The setup: Neil Simon is still a massively popular American playwright -- able to sell tickets on name alone when some shows can scarcely sell tickets at all -- and his success gets in his way, critically speaking. You have to look at a theater company's choice to do one of Simon's plays the way I look at chicken fingers: They're the only thing a little kid will order in a restaurant, and most of them are dried-out travesties, but the basic idea is a good one and if you go to someplace good like The Machine Shed, your faith will be restored. (Same for the cottage cheese, which is really more in sync with Simon's audience demographics.)
For example, there's nothing wrong with The Odd Couple. Never will be. It is possible to screw it up, which is where a lot of troupes go wrong. Even the best of Simon's plays require at least some acting and directing to make them work, and the less wonderful ones, of which there are several, call for the ministrations of geniuses of the stage.
The Sunshine Boys, a tale of a team of old vaudeville-style comedians, Al Lewis and Willie Clark, reunited for a TV special in the 1970s, won an Oscar for George Burns when it was made into a film. So it will never die (though we thought that about Burns for a long time, too).
The execution: Arizona Theatre Company's current production boasts several sweet notes in a show that is perhaps irreparably dated. In order for the leading men to be alive, the setting has to remain in the past. (I would love to check out the 1995 made-for-TV production for which Simon time-shifted the action and made Lewis and Clark into pioneers of TV comedy, the arena where Simon himself and star Woody Allen made their bones. Though it looks pretty bad, at least it takes place less than two decades ago.)
If people getting old and arguing and wishing they could still work when they can't had been part of the '70s zeitgeist in particular, all the loving care ATC's artists put into the sets and costumes would be in the service of something significant and nostalgic. However, it's difficult to watch the minuscule plot unfold and not have it occur to you how differently we now regard aging and its debilitating effects, for example. Or heart attacks.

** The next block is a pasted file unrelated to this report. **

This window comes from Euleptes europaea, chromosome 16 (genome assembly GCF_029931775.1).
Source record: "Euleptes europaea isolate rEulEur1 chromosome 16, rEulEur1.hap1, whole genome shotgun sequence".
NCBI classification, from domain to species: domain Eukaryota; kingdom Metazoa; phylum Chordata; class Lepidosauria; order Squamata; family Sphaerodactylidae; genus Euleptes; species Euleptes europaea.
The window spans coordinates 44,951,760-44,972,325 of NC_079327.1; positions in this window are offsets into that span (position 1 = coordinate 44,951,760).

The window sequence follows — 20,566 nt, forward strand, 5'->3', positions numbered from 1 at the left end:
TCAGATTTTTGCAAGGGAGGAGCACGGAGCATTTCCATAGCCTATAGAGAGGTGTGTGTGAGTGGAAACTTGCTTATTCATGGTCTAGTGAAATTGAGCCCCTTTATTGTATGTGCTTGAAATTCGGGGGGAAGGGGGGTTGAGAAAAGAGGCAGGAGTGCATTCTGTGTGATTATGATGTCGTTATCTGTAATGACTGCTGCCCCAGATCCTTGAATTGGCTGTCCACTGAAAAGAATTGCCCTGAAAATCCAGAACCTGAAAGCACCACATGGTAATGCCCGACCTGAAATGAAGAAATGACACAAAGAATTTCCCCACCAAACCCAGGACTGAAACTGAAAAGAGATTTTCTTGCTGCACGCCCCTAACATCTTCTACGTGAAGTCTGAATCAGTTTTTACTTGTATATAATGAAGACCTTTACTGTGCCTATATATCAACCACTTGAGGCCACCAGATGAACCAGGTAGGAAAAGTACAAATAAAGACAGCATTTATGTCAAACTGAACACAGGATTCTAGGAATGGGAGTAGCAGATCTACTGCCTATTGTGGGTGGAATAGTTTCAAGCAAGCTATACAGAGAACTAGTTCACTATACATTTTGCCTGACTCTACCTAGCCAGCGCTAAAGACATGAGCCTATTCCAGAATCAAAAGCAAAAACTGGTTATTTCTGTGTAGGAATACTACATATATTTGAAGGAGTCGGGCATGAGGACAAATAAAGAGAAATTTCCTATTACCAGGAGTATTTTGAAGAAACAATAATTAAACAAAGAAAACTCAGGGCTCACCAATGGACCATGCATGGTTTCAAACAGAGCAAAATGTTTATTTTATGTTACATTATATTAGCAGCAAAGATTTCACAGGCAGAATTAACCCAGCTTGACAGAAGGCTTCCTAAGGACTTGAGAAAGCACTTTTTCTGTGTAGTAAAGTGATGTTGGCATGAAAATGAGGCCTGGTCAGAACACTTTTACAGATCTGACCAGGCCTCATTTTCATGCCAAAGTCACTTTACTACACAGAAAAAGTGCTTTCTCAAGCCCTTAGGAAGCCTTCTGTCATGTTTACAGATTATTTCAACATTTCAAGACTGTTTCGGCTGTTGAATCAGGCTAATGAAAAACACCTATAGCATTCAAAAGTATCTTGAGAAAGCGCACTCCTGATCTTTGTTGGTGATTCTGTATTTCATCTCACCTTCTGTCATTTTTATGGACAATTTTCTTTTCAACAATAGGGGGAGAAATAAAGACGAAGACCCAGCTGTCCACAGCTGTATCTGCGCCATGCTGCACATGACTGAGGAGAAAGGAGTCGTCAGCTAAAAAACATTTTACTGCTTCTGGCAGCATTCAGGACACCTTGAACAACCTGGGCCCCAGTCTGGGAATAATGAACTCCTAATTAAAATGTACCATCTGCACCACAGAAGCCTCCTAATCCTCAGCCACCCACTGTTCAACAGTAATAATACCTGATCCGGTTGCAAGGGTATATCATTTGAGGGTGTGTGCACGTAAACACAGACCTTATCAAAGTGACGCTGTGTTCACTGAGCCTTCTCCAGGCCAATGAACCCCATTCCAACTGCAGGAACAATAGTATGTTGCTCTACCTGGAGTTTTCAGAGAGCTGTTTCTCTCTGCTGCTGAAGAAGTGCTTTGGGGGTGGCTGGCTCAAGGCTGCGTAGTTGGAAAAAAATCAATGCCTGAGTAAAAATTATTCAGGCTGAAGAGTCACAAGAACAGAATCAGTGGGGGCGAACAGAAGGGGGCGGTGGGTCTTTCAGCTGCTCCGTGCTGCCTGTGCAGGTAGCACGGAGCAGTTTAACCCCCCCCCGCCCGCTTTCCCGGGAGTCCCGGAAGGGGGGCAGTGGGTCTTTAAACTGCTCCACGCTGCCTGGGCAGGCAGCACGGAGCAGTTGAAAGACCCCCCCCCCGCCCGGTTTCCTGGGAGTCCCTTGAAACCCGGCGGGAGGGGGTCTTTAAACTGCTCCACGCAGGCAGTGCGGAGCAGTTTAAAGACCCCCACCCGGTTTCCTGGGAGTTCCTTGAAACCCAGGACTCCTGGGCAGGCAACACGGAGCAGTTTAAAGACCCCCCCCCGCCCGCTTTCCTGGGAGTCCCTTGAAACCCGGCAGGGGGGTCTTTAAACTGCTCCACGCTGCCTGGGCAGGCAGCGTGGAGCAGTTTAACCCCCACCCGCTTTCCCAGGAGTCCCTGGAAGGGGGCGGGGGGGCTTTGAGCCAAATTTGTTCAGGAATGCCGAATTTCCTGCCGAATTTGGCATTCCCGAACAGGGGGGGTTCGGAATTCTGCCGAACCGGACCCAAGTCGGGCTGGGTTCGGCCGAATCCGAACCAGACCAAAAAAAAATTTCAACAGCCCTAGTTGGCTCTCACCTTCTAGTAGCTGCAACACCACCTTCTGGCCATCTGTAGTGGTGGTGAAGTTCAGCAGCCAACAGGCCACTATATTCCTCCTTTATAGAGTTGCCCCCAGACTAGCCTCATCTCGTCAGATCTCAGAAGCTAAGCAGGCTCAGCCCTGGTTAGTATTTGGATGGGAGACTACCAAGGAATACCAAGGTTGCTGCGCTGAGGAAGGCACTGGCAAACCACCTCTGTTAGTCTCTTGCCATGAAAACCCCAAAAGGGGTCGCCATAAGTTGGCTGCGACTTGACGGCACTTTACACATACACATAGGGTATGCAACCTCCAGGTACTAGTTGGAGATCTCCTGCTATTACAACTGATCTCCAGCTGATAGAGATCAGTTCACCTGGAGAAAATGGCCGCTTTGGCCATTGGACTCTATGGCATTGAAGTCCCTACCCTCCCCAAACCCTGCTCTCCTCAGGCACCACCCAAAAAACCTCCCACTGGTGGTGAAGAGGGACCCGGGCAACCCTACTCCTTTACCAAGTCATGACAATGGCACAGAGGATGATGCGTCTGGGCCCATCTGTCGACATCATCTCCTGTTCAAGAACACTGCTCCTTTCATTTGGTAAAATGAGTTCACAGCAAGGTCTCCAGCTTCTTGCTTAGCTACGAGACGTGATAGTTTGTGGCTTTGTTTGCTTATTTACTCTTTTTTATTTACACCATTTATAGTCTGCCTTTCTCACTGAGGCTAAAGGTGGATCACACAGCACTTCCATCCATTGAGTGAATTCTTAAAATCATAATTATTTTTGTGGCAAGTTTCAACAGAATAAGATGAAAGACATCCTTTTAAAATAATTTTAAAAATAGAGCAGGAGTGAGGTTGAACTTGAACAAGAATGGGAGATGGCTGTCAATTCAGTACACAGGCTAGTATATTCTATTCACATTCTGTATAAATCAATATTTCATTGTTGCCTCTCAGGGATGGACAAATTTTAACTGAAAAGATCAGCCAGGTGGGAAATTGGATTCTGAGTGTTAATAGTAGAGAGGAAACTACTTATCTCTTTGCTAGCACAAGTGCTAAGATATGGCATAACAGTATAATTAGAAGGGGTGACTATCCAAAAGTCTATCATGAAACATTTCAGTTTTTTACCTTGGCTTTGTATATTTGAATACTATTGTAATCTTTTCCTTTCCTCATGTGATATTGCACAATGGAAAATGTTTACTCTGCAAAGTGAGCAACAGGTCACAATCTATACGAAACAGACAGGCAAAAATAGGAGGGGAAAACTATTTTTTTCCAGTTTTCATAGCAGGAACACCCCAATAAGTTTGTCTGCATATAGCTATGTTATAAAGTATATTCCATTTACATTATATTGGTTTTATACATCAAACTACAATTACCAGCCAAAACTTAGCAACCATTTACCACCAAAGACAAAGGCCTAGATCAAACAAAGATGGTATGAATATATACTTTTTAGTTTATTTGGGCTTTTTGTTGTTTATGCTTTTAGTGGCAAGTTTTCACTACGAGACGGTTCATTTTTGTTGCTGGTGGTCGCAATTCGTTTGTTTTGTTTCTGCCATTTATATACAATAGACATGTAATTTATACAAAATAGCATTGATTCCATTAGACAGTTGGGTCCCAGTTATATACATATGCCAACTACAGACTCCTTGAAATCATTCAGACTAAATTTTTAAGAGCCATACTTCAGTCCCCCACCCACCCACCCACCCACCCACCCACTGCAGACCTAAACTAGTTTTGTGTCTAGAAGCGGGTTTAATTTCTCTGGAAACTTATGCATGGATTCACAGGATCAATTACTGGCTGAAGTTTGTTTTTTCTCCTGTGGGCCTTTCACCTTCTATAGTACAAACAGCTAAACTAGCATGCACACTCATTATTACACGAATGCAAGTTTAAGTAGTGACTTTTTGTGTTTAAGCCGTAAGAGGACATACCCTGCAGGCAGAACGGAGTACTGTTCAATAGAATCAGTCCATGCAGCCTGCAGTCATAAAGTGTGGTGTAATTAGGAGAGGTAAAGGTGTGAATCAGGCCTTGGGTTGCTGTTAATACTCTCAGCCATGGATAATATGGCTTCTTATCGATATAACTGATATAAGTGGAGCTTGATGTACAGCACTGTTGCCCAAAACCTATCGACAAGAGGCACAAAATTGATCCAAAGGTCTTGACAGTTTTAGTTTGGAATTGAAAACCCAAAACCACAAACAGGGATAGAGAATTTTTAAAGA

There's a charming symmetry between the action itself, which begins and ends in Clark's seedy residential hotel room, incorporates a funny nurse (the impressive Lillie Richardson) at one point, and features a grip of awful, recurring jokes, and the old Lewis and Clark sketch within the play, which features a sexy nurse and more bad old jokes. None of these devices quite pops, though, and the parallels don't mean anything.
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But that hotel set is really something. You can practically feel and smell the layers of nicotine and cooking grease on the walls. It's a stunning achievement by Yoon Bae.
The acting is also first-rate, if sometimes draggy. Peter Van Norden as Clark is all rubber-faced animation; he reminds me of actors who are always "on," and that's perfect for his character as well as making his time on stage (which is virtually the entire play) more diverting for the audience. David Green makes the "straight man" of the team a multidimensional individual, and Valley favorite Bob Sorenson is just swell as Clark's long-suffering nephew and agent. The verdict: This Sunshine Boys is fairly entertaining, but there's no real magic of theater going on; you might feel a little cheated, like you dressed up and bought tickets to a Three's Company marathon.
The Sunshine Boys continues through Sunday, April 14 at Herberger Theater Center, 222 East Monroe Street. Tickets are $27.50 to $82.50; order them here or call 602-256-6995.